Folsom adventurer, crewmates held in Russia after Bering Strait crossing

Published: Monday, Jul. 9, 2012 - 12:00 am | Page 2B
Last Modified: Wednesday, Jul. 11, 2012 - 8:01 am

A Folsom man who is filming a reality TV show is being held with his crew in Russia, and his wife said it's not clear why.

Steven Moll is an adventurer who rides a Sea-Doo personal watercraft across open sea for a show called "Dangerous Waters" that he is producing and marketing.

He crossed the Bering Strait from Alaska with five other men, arriving in Russia on Friday. Once they reached the shoreline, a tank and armed guards greeted them, according to Moll's wife, Annette, who remains in regular contact with him.

"He sounds scared," she said. "I know he's trying to make us not so worried here because it's been such an emotional time. But I can tell he's kind of scared."

The Russian guards detained them in a gymlike area and took their paperwork, but let Steven Moll keep his cellphone, his wife said. The Russian government is saying there's a problem with their visas, Annette Moll said, adding that the group's visas are good.

"I have a hard time believing that that's the deal," she said.

Steven Moll last year rode a Sea-Doo personal watercraft 4,500 miles from Seattle to Russia in the first season of his reality TV series, which is being marketed to broadcasters internationally.

This time, Moll and crew members planned to travel from Alaska to Ho Chi Minh City, Vietnam, with a stop in Russia, Annette Moll said.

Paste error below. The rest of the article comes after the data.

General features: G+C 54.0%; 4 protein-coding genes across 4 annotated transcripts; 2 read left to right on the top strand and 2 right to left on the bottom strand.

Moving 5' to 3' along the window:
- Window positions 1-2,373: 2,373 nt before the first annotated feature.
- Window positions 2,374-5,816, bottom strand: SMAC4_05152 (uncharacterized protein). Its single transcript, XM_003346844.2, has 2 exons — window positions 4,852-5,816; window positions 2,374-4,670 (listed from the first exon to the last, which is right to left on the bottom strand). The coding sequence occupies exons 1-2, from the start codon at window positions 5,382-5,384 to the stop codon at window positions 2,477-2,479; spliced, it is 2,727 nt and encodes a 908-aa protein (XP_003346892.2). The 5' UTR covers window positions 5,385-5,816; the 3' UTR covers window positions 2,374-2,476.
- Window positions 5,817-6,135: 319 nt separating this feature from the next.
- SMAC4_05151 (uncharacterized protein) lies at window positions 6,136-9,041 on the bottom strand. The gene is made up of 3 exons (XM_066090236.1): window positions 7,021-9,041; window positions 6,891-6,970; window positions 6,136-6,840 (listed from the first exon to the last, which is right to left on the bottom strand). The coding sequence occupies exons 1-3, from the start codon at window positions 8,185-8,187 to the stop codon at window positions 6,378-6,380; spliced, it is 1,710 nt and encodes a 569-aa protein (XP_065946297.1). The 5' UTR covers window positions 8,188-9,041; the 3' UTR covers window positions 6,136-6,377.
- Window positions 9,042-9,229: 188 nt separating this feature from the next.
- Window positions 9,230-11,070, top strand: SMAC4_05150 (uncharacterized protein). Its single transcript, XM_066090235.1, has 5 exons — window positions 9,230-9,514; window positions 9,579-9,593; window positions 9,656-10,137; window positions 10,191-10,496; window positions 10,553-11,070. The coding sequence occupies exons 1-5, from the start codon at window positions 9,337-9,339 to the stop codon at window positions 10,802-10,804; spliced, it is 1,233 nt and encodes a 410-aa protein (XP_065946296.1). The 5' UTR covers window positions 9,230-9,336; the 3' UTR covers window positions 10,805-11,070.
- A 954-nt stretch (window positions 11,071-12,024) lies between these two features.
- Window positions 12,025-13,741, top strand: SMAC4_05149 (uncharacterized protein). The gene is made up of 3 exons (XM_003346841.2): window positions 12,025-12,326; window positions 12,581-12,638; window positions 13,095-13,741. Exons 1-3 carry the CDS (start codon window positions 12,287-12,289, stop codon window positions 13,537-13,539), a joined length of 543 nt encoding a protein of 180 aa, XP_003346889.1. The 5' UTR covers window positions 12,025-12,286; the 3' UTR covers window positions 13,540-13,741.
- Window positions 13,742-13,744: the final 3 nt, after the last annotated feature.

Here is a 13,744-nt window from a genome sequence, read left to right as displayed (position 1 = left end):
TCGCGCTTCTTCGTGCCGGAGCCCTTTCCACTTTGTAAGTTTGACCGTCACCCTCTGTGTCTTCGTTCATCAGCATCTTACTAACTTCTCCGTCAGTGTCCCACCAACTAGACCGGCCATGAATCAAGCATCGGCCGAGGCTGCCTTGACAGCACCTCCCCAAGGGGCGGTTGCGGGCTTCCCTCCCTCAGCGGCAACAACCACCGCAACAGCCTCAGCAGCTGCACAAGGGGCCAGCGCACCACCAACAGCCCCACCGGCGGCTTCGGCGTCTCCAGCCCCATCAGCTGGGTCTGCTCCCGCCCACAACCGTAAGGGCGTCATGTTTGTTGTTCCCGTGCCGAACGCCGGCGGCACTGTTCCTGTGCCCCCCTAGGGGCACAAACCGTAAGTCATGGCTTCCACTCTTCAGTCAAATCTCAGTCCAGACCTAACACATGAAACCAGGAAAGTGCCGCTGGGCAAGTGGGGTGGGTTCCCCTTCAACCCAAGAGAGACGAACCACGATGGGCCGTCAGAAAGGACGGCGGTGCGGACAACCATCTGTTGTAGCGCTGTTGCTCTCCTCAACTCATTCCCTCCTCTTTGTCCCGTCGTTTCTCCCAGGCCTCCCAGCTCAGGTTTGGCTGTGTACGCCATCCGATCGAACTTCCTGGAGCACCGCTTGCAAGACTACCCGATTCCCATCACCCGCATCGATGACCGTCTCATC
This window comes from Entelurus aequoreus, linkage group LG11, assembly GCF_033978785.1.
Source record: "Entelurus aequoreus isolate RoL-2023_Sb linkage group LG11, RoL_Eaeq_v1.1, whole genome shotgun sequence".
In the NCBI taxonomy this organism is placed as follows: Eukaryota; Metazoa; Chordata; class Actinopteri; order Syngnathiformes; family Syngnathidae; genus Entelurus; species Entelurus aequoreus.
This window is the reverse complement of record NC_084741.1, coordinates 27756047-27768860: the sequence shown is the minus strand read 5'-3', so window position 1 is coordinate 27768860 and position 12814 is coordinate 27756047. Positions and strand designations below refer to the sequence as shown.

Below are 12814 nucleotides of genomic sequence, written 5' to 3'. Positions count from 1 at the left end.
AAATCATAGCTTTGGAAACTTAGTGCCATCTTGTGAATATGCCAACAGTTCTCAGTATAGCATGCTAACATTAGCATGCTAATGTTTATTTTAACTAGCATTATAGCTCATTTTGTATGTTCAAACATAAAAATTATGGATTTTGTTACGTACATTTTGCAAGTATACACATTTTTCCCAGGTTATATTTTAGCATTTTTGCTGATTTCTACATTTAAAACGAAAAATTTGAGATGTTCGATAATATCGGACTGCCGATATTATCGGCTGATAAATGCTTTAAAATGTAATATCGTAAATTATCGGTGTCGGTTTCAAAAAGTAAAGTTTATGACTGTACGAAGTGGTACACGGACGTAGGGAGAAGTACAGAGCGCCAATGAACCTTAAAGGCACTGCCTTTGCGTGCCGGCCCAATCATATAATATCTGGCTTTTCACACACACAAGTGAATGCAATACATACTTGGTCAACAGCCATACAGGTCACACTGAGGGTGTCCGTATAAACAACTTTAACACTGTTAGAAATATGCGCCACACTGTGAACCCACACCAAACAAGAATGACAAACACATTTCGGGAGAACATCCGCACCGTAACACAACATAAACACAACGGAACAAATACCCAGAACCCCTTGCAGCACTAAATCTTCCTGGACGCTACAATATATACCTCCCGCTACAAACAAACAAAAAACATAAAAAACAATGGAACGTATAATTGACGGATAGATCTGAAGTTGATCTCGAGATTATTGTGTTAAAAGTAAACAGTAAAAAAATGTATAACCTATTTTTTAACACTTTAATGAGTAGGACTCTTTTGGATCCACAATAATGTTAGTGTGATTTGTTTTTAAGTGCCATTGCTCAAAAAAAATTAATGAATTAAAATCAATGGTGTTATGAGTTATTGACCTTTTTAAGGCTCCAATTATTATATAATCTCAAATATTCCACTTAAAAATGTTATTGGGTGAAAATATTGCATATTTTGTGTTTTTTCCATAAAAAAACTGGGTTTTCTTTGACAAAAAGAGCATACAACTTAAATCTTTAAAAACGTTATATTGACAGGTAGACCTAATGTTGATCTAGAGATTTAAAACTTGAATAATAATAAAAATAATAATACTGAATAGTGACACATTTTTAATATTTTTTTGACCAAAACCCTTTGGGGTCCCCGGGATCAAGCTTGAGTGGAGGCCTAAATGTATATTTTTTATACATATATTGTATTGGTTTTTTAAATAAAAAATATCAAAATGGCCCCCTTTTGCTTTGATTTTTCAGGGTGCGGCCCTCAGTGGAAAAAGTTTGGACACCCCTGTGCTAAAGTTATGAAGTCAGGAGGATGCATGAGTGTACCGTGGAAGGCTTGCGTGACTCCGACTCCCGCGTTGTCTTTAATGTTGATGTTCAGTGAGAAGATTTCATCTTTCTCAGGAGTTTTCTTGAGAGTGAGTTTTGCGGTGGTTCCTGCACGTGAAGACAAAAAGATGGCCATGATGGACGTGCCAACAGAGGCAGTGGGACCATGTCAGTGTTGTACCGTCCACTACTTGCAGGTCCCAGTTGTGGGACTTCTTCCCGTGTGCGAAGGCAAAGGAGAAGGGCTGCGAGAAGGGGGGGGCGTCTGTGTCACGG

She said Sunday that she had not reported the incident to the U.S. State Department, since her husband hoped the Russian episode could be resolved amicably and the group could continue on its way.

Over the weekend, The Bee did call the State Department. Beth Gosselin, State Department spokeswoman, said Sunday that her office is looking into the matter.

The Russian encounter seemed to grow more tense over the weekend.

Moll said her husband told her he was waiting to appear before a judge today – Sunday California time – and that he faces formal prosecution and the likelihood of fines.

"Somebody told them a military ship would come and take them back across the (Bering) strait" to the United States after the court appearances, she said.

But that could thwart the group's ability to continue southward as planned. If they were to start the trip over, the crew members would have to cross the strait yet again, Annette Moll said.

As it is, she said, "We're five days behind schedule."

Other crew members are not able to contact their families. So Moll said she is trying to keep them updated. But it's difficult, she said, because of the uncertainties.

Moll said she has been trying to stay calm by keeping her four children – ages 8, 9, 15 and 18 – busy. She said she's praying a lot and has a strong support system.

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